Four years ago, 360i's management team set out to reinvent the agency model as we know it. The next year, it was named OMMA's digital agency of the year. The year after that, it repeated the feat. This year, it earns a threepeat, in part, for reinventing it once again. In fact, it published a "playbook" to do exactly that. The book, which was distributed to current and prospective clients, the media and other influential stakeholders is entitled "Reimagine (Almost) Everything."
For decades marketers and agencies have tried to react quickly to consumer trends and keep track of changing perceptions of brands. In the increasingly connected digital world of the past few years the urgency to do so has exponentially increased.
Agency of the Year profiles don't normally begin with a disclaimer, but MediaPost's awards aren't like those of other trade publications, so this profile begins by addressing the multibillion dollar elephant in the room - the agency's loss of a Procter & Gamble's nearly $3 billion U.S. media services account.
Giant Spoon was invited to visit with STX Entertainment when the fledging studio was looking for a traditional media planning and buying agency. What it got was something much, much more, and the client wasted no time putting the boutique's extraordinary inventiveness to work.
Sheriff Sorrell. It's got a nice ring to it. Not as classy, perhaps, as Sir Martin, but in 2015, under the leadership of its outspoken and iconoclastic founder and CEO, WPP strode across the media ecosystem, determined to use its clout to create a more competitive and transparent marketplace.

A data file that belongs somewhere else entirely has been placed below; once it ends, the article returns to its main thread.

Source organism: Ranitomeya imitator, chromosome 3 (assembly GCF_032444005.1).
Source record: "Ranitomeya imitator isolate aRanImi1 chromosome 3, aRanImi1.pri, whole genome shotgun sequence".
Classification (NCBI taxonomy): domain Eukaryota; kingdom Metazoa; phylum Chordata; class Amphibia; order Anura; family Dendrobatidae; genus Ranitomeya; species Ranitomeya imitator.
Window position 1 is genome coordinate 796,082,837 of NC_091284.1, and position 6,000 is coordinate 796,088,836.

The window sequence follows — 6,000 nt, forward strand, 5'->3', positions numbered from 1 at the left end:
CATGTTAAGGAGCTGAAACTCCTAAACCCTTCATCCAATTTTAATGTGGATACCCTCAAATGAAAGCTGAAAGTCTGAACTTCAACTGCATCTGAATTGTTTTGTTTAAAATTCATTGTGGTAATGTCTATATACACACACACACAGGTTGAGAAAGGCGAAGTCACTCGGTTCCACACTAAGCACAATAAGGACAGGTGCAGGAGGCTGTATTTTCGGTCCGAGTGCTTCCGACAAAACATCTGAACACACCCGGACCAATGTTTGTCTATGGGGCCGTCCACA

WPP CEO Martin Sorrell is the fifth best CEO in the world according to the Harvard Business Review. That ranking is based predominantly on a series of financial metrics that WPP has aced over the last 20 years or so with Sorrell at the helm.
In the new media world of documenting, sharing, collecting likes and faves and living publicly, the enabler of content may very well be king. Already perceived as the top brand providing thrilling first-person content, GoPro may very well be the one to be crowned, if 2015 has anything to say about it.
At a time when the programmatic media marketplace seems plagued by issues of trust and transparency, WPP's Xaxis unit has carved out a dominant market position by investing in the best people, technology, data and inventory -- yes, that's right, inventory -- in the business. Unlike most agency-owned trading desks, buying groups or otherwise-named programmatic platforms, Xaxis makes no bones about it: It's sole purpose is to acquire the best inventory in the marketplace for one reason -- to resell it and make big profits by doing so. Unlike any other agency-owned programmatic media operation, Xaxis considers itself a medium …
At first thought, U.S. International Media might seem like an odd choice for MediaPost's first-ever Programmatic Media Agency of the Year. It is much smaller than most of its competitors at the big agency holding companies that have invested vast sums in talent, technology and data to build large, complex organizations to leverage the burgeoning programmatic media marketplace to drive efficiency via automation and effectiveness, more precise audience targeting and real-time measurement of campaign results. It's also a lot younger than most its peers. USIM's programmatic media-buying unit is less than two years old.
It didn't happen overnight. In fact it took several long years of planning and strategic acquisitions for iProspect, now under parent company Dentsu Aegis Network, to build its position as OMMA Search Agency of The Year. One of those buyouts brought in Covario, which in 2013 won the title for the third consecutive time. The leadership team steps into the spotlight, but this time under a new umbrella.